What can you do to keep employees in this hot job market?

  • Pay your employees fairly for the work they do.

  • Treat them well. Help your employees feel valued.

  • Create a culture of appreciation, open communication, and collaborative work.

Ultimately, some employees will leave for other opportunities or for reasons we can’t control. But if you are in-tune to your team at least it won’t be a total surprise!

The Question Making Employers Nervous

The Rules of the Business Text

I have authored blogs about keeping your written work communications professional. And, advised that although our world seems to be more and more casual it is not OK to let sloppy and abbreviated language slip into your work emails.

Because everyone is tied to their mobile devices and with the speed of business today, urgent and immediate requests have made way for texting to become part of our workday.

Although people do not want to receive work texts outside of the workday, texts are a fast way to direct message a colleague. Just as with other means of business communication be sure to follow your company’s guidelines about texting communications, and follow rules of etiquette and grammar!

Everything should be kept professional. Be cautious about what you send in text form and how it is phrased. Not only are text messages easily forwarded, they often sound more negative than you may intend.

Here are a few reminders:

  • Think twice before you send a work-related text. Is texting appropriate and appreciated by this individual or group?

  • Use proper spelling, grammar, punctuation, and sentence structure. Do not use sloppy shortcuts in business communications – even if it is a text.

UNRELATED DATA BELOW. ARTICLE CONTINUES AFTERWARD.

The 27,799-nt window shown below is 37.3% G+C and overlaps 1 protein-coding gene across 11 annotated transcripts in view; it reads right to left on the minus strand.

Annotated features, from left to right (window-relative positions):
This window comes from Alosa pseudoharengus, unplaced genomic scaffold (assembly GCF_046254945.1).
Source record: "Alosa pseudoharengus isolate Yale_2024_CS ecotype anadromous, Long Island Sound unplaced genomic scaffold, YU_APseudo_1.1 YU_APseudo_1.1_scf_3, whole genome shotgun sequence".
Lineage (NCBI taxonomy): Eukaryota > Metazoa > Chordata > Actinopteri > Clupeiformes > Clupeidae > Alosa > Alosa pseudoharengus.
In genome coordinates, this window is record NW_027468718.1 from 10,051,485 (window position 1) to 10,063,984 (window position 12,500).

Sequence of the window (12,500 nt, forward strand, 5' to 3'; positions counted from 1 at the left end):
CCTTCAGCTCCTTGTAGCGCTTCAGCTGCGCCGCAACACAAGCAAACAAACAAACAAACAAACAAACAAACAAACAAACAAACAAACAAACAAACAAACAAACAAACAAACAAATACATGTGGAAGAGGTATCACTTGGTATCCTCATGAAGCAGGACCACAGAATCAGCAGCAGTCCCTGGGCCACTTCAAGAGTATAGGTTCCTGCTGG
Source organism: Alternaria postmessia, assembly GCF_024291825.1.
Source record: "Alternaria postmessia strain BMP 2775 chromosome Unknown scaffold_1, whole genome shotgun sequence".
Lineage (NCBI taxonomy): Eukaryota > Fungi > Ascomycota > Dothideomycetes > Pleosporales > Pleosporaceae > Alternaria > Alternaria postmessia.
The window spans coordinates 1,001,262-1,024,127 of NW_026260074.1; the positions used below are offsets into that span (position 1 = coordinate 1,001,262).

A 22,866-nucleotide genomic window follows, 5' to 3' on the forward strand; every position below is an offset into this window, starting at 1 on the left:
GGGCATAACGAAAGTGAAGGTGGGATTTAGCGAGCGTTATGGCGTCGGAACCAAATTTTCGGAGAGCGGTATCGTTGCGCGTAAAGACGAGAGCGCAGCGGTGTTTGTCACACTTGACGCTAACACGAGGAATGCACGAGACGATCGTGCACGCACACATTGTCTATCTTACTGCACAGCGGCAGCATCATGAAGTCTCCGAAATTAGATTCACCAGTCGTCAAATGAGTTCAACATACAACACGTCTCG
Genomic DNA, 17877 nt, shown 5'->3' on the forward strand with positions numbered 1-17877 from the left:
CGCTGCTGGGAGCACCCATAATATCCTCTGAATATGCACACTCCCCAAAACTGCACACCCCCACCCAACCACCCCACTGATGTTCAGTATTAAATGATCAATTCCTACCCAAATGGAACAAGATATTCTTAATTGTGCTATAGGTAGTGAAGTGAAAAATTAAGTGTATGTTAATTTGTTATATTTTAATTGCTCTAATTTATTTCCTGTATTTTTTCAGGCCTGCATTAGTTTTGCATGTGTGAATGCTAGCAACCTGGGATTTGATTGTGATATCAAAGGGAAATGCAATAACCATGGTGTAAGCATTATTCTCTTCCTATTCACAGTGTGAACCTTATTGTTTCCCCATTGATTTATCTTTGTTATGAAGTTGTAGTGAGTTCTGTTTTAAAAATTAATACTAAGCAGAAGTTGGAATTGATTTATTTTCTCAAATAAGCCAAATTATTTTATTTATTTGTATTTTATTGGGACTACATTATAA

• No need for all CAPITAL letters, which is sometimes perceived as shouting; nor should you be lazy by using all lower-case.

  • Keep it very concise and to-the-point.

  • Remember that texts are not private. Assume anything you send could be forwarded!

  • If you have never texted someone previously be sure to include your name and contact information.

  • Never use your text to send confidential or sensitive personal information.

  • “Text speak” and abbreviations should not be part of your work communications.

  • Give your text a quick once-over before you hit send. Spellcheck won’t catch everything- be sure you proofread.

  • Be courteous about when you send texts. Unless the matter is of utmost urgency, make sure you are sending during business hours.

  • On the flip-side, if you are receiving texts of a non-urgent nature outside of work hours it’s fine to wait until the next business day to respond.

  • Use your Do Not Disturb feature if work texts are filling your phone after hours.

  • Err on the side of professionalism.

Please never, ever text and drive.

The Rules of the Business Text